Americans spend a lot of time behind the wheel. In fact, there are 4.09 million miles of navigable roadways nationwide, including Alaska and Hawaii. The backbone of it all? system America’s 47,432 miles of Interstate Highways.
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So how much time spent driving exactly? There are various reports: Ask the AAA and get a whopping 70 billion hours driving in 2019. The AAA Foundation for Traffic Safety says U.S. drivers travel over 220 miles a week. That same year, a OnePoll study conducted on behalf of Cooper Tire (2,000 participants) found Americans spend 18 days driving every year, with about 8hrs and 22 minutes per week.
Extreme heat could cause sunglasses that are left inside a car to warp or the lenses to crack
Americans drive a lot
Safe to say your car becomes an extension of home at times. Most drivers leave behind a huge variety of items in their vehicles without thinking twice about it, but some of those can be dangerous. We’ve all left our gym bags, makeup, sunglasses, random paperwork and packages, but how many of us have left more dangerous items like lighters and laptops?
Keep reading to find out what items you should NEVER leave in your vehicle.
Water bottles or other plastics
In hot weather, a clear plastic bottle of water magnifies sun rays which can create fire on upholstery or other plastics in the car. When it’s hot, the sun shines through the car window and reaches the water bottle.
Like a magnifying glass, the water inside concentrates the light—and its heat—to one specific spot and can get hot enough to create flames. There’s also the possibility of chemical interactions between plastic and water; an increased release of BPA from plastics at hotter temperatures. Just carry your water with you!
Don’t leave indoor plants in the car; if the foliage touches the chilly glass, it could ruin the leaves and high heat and be deadly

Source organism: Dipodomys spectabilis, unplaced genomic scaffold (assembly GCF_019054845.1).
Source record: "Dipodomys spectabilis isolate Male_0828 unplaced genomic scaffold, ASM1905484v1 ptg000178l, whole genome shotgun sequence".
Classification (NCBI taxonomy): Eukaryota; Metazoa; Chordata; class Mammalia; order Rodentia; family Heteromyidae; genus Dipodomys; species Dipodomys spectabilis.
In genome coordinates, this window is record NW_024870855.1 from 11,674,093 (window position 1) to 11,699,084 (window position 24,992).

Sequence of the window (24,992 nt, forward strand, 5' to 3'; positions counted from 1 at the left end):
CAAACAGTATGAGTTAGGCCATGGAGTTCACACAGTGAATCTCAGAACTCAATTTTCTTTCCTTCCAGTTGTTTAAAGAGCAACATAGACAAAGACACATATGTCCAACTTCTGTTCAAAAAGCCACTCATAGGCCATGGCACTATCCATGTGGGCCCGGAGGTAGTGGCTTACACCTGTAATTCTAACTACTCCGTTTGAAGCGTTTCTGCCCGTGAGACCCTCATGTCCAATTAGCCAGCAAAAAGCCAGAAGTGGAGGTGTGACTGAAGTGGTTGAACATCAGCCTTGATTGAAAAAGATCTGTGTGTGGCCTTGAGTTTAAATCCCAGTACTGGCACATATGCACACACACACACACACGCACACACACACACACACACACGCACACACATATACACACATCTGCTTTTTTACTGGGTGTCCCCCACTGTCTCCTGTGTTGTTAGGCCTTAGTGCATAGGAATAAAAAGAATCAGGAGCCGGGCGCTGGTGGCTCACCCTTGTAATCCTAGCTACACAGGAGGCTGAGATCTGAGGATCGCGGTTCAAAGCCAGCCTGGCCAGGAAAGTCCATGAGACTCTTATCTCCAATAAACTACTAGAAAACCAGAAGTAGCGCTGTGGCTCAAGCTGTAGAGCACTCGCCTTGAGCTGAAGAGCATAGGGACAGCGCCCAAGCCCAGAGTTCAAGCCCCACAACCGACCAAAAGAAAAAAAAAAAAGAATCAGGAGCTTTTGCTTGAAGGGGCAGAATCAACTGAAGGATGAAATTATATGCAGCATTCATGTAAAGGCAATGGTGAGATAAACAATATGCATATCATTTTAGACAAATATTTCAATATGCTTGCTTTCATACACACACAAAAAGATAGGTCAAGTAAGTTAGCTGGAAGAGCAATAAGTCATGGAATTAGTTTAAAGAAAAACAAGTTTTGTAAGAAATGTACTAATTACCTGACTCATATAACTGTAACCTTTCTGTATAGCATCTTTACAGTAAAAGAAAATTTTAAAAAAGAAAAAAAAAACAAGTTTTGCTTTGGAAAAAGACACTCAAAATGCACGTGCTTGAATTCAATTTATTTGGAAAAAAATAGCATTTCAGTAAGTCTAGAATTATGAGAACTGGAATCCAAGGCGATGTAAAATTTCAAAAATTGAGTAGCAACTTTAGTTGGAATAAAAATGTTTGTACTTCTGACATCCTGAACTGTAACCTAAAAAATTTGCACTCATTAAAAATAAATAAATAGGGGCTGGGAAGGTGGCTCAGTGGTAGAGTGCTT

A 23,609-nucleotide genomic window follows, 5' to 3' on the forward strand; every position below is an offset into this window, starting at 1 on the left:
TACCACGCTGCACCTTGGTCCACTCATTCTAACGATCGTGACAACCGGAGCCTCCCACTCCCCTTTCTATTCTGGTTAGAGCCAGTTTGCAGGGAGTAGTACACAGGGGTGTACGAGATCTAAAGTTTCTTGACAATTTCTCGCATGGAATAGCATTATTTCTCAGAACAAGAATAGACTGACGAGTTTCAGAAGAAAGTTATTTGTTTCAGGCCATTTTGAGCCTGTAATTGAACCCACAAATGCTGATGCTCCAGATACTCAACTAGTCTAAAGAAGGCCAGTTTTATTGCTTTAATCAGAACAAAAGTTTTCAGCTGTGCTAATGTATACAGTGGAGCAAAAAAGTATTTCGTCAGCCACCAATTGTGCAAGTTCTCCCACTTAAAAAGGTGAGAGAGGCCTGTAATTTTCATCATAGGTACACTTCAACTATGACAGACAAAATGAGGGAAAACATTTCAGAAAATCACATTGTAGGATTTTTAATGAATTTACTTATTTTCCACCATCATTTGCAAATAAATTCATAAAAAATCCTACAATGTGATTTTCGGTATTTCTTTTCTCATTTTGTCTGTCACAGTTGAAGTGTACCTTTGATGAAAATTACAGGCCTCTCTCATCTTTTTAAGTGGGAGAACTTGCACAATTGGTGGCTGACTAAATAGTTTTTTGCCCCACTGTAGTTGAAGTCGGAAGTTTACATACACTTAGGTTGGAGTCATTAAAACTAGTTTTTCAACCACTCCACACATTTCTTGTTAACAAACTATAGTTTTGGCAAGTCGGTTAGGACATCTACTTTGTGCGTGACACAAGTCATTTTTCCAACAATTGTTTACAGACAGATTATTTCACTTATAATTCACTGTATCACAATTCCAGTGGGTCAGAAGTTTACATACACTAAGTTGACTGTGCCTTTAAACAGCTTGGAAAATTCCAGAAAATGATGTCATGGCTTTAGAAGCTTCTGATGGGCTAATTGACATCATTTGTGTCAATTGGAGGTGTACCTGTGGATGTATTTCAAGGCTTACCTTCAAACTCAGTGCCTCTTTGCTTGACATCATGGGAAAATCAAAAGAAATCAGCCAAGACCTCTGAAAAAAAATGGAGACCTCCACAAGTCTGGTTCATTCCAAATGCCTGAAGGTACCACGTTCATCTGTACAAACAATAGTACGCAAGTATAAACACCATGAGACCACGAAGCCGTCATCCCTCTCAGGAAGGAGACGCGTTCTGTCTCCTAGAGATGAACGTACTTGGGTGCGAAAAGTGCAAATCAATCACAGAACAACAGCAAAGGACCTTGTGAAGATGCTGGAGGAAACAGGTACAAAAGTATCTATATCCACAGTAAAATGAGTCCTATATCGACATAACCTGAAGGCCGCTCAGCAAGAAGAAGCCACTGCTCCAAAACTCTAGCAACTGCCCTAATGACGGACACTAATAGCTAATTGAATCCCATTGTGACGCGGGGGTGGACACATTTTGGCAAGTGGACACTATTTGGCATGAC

Batteries, and rechargeable ones
Not the first thing you think about when leaving things behind the backseat, but very possible. You went out to buy toys for the kids and left batteries behind. Your TV remote stopped working and you bought batteries, just haven’t brought it home just yet.
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And what about rechargeable batteries from laptops, cordless tools, and digital cameras? Never leave them behind! Under the right care and circumstances, they can last a good 4-5 years, but in extreme temperature—hot or cold—you’re diminishing their efficiency.
Sunscreen breaks down
“Exposing sunscreen to high temperatures can shorten its shelf life,” says the CDC. Typically, sunscreen should last three years, but leaving it behind in your vehicle makes it less efficient and protective over time.
SPF products with oxybenzone and avobenzone, can degrade with exposure to high temperatures from sitting in the car. The Food and Drug Administration says sunscreen left in a hot car can cause the heat to break down the chemicals. In other words, sunscreens lose their efficacy in a hot vehicle.
Cold temperatures in cars can damage musical instruments made of wood, like a guitar; cold air can cause cracking and can also degrade the glue
Lighters can expand and crack
If you’re a smoker, you probably have a lighter you leave behind in your car. But did you know it can be a fire hazard? The flammable fuel inside the plastic tube can expand and crack the lighter casing creating a fire hazard. Lighters can damage glass inside your car or burn holes in the seats.
Medication loses its effectiveness
If you’ve been prescribed a certain medication, it’s important that you stick to its schedule and dosage. Keep them out of the car during the summer, or always if you live in year-round sunny weather, think FL, CA. Extreme heat can change the molecular structure of substances including medication so you’re left with less effectiveness.
When canned food freezes inside a car due to weather, the liquid expands and can break the seal, spoiling the food
Hairspray, deodorant, and more aerosol cans
Pressurized cans are extremely sensitive. Outside of a specific temperature zone manufacturers have created, the contents may expand, causing the can to crack. In other words—explosion all over your car seats! So no hairspray products, spray deodorants, spray paint and the like. Talking about explosions, don’t forget your soda in you truck, SUV, or sedan!